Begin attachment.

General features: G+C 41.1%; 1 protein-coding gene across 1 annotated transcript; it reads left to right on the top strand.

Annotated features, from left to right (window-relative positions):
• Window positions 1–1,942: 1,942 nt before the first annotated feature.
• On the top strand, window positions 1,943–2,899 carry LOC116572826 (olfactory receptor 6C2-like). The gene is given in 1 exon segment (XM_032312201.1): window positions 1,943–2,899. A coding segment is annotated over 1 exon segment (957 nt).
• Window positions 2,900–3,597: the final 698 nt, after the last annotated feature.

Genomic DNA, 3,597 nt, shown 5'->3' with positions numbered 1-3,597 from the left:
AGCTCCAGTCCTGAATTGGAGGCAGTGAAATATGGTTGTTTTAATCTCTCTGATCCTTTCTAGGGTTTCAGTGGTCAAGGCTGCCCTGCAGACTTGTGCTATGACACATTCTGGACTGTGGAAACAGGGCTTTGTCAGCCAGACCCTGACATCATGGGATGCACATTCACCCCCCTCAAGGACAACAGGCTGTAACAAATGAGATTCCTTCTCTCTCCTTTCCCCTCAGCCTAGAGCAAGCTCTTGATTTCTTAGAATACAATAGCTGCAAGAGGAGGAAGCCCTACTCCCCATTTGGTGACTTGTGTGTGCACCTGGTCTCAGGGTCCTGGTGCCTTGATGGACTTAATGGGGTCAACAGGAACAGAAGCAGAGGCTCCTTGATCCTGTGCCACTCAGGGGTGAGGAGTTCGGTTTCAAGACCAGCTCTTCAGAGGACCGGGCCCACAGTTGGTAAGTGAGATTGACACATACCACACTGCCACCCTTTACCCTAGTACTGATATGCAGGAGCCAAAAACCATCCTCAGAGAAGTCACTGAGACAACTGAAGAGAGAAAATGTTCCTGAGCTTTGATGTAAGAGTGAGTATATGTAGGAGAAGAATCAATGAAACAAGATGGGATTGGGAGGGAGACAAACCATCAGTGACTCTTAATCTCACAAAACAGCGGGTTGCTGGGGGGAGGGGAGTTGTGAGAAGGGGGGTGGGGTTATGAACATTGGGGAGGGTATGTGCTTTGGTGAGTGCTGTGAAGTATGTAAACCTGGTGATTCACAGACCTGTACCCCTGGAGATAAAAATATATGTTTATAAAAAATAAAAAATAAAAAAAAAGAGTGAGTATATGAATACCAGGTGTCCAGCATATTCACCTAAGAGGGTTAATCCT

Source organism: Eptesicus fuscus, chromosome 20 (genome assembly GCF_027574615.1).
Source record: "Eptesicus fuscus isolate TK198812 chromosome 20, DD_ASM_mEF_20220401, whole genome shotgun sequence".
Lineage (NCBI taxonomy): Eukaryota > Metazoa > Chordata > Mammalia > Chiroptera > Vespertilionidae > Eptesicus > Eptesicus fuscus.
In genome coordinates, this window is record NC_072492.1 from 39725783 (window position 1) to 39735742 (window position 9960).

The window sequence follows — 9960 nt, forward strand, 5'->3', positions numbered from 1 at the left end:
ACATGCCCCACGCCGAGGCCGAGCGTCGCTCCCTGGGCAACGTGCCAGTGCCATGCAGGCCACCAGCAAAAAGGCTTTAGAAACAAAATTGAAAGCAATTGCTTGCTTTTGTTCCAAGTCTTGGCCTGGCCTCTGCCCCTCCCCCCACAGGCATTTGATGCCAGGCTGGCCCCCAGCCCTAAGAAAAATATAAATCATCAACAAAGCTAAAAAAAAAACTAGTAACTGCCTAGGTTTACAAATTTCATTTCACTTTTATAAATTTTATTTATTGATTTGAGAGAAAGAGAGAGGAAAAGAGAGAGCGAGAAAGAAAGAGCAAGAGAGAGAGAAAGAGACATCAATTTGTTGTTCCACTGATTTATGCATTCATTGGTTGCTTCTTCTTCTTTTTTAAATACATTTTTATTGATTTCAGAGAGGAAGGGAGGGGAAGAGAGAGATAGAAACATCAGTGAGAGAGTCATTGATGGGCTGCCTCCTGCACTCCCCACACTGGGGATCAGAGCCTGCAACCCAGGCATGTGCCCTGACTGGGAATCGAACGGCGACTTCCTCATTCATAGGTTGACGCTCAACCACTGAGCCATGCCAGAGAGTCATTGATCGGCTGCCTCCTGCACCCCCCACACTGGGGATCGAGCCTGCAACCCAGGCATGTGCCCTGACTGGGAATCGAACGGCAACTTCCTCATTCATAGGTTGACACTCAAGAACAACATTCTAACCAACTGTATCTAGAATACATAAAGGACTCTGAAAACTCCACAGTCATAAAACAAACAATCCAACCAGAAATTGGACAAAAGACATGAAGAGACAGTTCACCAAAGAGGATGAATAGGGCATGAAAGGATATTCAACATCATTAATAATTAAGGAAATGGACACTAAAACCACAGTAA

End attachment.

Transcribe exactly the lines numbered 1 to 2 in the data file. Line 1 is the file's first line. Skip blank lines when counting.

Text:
General features: G+C 41.1%; 1 protein-coding gene across 1 annotated transcript; it reads left to right on the top strand.

Annotated features, from left to right (window-relative positions):